WIPO Arbitration and Mediation Center

ADMINISTRATIVE PANEL DECISION

Groupe Mutuel v. Al Perkins

Case No. D2013-1606

1. The Parties

The Complainant is Groupe Mutuel of Martigny, Switzerland, represented by Schneider Feldmann AG, Switzerland.

The Respondent is Al Perkins of Jersey, United Kingdom of Great Britain and Northern Ireland (“UK”).

2. The Domain Name and Registrar

The disputed domain name <groupemutuel.com> (the “Disputed Domain Name”) is registered with Domainsofcourse.com LLC (the “Registrar”).

3. Procedural History

The Complaint was filed with the WIPO Arbitration and Mediation Center (the “Center”) on September 12, 2013. On September 12, 2013, the Center transmitted by email to the Registrar a request for registrar verification in connection with the Disputed Domain Name. On September 19, 2013, the Registrar transmitted by email to the Center its verification response confirming that the Respondent is listed as the registrant and providing the contact details.

The Center verified that the Complaint satisfied the formal requirements of the Uniform Domain Name Dispute Resolution Policy (the “Policy” or “UDRP”), the Rules for Uniform Domain Name Dispute Resolution Policy (the “Rules”), and the WIPO Supplemental Rules for Uniform Domain Name Dispute Resolution Policy (the “Supplemental Rules”).

In accordance with the Rules, paragraphs 2(a) and 4(a), the Center formally notified the Respondent of the Complaint, and the proceedings commenced on September 24, 2013. In accordance with the Rules, paragraph 5(a), the due date for Response was October 14, 2013. The Response was filed with the Center on October 15, 2013.

The Center appointed John Swinson as the sole panelist in this matter on October 25, 2013. The Panel finds that it was properly constituted. The Panel has submitted the Statement of Acceptance and Declaration of Impartiality and Independence, as required by the Center to ensure compliance with the Rules, paragraph 7.

4. Factual Background

The Complainant is Groupe Mutuel, an insurance company that is mainly active in Switzerland, with projects in other European Community countries.

The Complainant owns Swiss (registration No. 531331 of November 24, 2004) and international (registration No. 847556 of March 8, 2005) registered trademarks for the word mark GROUPE MUTUEL (the “Trademark”).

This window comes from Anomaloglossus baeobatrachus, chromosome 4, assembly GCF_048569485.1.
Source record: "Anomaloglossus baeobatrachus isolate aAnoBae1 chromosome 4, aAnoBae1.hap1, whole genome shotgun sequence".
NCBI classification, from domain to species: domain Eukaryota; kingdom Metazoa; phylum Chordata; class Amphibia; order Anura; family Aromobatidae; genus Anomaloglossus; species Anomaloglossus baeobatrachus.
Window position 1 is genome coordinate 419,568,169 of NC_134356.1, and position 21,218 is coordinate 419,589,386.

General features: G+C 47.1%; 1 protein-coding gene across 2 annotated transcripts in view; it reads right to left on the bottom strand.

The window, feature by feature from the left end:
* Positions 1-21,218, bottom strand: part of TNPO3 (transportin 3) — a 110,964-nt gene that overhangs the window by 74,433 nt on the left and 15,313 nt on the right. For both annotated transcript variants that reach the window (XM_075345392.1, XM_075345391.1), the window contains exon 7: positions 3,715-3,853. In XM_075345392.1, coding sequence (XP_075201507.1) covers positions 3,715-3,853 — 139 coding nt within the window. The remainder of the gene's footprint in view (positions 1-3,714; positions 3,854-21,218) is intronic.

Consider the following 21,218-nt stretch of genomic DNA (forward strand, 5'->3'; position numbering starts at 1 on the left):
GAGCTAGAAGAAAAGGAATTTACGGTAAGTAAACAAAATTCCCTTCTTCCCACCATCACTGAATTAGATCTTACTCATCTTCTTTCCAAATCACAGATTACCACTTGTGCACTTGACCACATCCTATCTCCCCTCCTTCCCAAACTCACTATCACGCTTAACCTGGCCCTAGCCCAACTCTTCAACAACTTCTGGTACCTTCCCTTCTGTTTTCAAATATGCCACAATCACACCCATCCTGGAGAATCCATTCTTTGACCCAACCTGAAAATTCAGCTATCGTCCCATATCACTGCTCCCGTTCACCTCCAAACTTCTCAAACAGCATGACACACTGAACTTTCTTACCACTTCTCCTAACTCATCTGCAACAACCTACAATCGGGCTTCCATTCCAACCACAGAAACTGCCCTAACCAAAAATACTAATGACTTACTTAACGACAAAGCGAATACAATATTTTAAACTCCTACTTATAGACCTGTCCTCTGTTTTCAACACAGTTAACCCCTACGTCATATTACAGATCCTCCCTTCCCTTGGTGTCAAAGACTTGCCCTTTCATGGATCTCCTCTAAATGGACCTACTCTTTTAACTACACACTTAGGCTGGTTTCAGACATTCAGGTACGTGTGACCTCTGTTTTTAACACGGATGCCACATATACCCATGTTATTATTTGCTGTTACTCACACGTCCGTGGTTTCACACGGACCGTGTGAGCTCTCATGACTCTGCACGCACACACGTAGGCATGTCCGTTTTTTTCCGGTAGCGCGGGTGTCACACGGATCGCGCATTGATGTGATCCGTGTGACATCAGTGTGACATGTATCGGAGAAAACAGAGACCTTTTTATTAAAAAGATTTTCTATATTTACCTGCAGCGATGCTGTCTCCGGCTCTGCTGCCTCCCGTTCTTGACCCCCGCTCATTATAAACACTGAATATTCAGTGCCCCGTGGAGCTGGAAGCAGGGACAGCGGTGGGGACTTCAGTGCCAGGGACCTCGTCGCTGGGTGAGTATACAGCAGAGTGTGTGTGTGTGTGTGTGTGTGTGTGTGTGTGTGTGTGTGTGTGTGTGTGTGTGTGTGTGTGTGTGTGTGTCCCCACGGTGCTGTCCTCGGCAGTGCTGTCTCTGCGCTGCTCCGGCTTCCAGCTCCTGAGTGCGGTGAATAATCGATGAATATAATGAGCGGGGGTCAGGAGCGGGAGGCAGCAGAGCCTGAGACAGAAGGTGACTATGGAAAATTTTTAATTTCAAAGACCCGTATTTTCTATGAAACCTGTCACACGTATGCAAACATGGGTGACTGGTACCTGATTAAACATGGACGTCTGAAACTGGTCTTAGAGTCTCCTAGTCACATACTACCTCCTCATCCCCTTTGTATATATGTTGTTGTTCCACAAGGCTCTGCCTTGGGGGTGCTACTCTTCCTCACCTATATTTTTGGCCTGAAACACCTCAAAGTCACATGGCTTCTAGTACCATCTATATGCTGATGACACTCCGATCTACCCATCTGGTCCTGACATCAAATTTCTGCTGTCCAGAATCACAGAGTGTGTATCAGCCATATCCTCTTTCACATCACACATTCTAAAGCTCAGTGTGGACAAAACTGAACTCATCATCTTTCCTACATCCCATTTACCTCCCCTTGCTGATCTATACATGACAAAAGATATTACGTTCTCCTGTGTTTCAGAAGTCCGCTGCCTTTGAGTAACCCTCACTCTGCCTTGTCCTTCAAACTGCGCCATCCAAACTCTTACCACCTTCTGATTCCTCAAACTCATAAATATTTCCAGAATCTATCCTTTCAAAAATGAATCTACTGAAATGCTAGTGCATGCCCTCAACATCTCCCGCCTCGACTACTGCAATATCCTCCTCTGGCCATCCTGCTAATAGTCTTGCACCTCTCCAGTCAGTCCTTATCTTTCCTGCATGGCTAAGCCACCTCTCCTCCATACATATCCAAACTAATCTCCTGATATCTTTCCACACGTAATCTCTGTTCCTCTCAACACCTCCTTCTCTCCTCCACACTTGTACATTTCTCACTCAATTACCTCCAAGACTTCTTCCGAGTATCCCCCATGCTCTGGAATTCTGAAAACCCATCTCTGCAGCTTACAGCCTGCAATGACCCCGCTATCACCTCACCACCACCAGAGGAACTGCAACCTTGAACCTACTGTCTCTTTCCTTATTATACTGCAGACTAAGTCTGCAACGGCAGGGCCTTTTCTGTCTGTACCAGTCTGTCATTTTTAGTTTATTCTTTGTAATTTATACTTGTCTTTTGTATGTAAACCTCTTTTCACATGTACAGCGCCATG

The Complainant also owns the following domain names: <groupemutuel.ch>, <groupemutuel.org>, <groupemutuel.net> and <groupemutuel.biz>. The Complainant owned the Disputed Domain Name until 2008.

The Respondent is an individual, Al Perkins of the UK.

The Respondent registered the Disputed Domain Name with the Registrar on January 25, 2010. The website at the Disputed Domain Name currently redirects to <uniqueproperty.com>. The website states that “The World’s First & Only Unique Property Portal” is “Coming Soon”. Internet users can register their interest by submitting their email address.

5. Parties’ Contentions

A. Complainant

The Complainant makes the following submissions:

Identical or Confusingly Similar

The Disputed Domain Name is identical to the firm name and the Trademark of the Complainant.

Rights or Legitimate Interests

The Respondent has not used the Disputed Domain Name in connection with a bona fide offering of goods or services. The Respondent has nothing to do with insurance. He is the owner of a substantial number of domain names. The WhoIs record for the Disputed Domain Name advertises that it is for sale. The Complainant provided evidence of the Respondent’s advertisement, which reads:

“GroupeMutuel.com is for sale. The owner of the domain you are researching has it listed for sale – Buy GroupeMutuel.com now.”

The quantity of domain names owned by the Respondent evidences that he is in the business of registering important domain names and then selling them, without using those names for his own business. This is supported by the Respondent’s offer to sell the Disputed Domain Name to the Complainant for a price far in excess of the cost of registration.

The Respondent is not, and has not been, commonly known by the Disputed Domain Name.

Registered and Used in Bad Faith

The Respondent registered the Disputed Domain Name after the Complainant had been in business for a substantial period, and had registered a number of trademarks incorporating “Groupe Mutuel”. The Respondent could have discovered the existence of the Complainant by conducting simple searches online.

Prior to the filing of the Complaint, there was some correspondence between the parties in which the Complainant advised the Respondent of its trademarks and asked that the Disputed Domain Name be transferred. In a later email, the Complainant offered USD 500 to purchase the Disputed Domain Name. The Respondent declined this offer and requested USD 6,800.

The Respondent acquired the Disputed Domain Name primarily for the purpose of selling it. This is supported by the Respondent’s substantial domain name portfolio and his offer to sell the Disputed Domain Name for a price in excess of the cost of registration.

The Respondent cannot rely on the argument that the Trademark is descriptive and/or generic. The Respondent has registered “swathes” of domain names for resale (probably using automated programs), with no regard as to whether they may be identical to trademarks. This type of practice deprives trademark owners of the ability to register domain names reflecting their marks.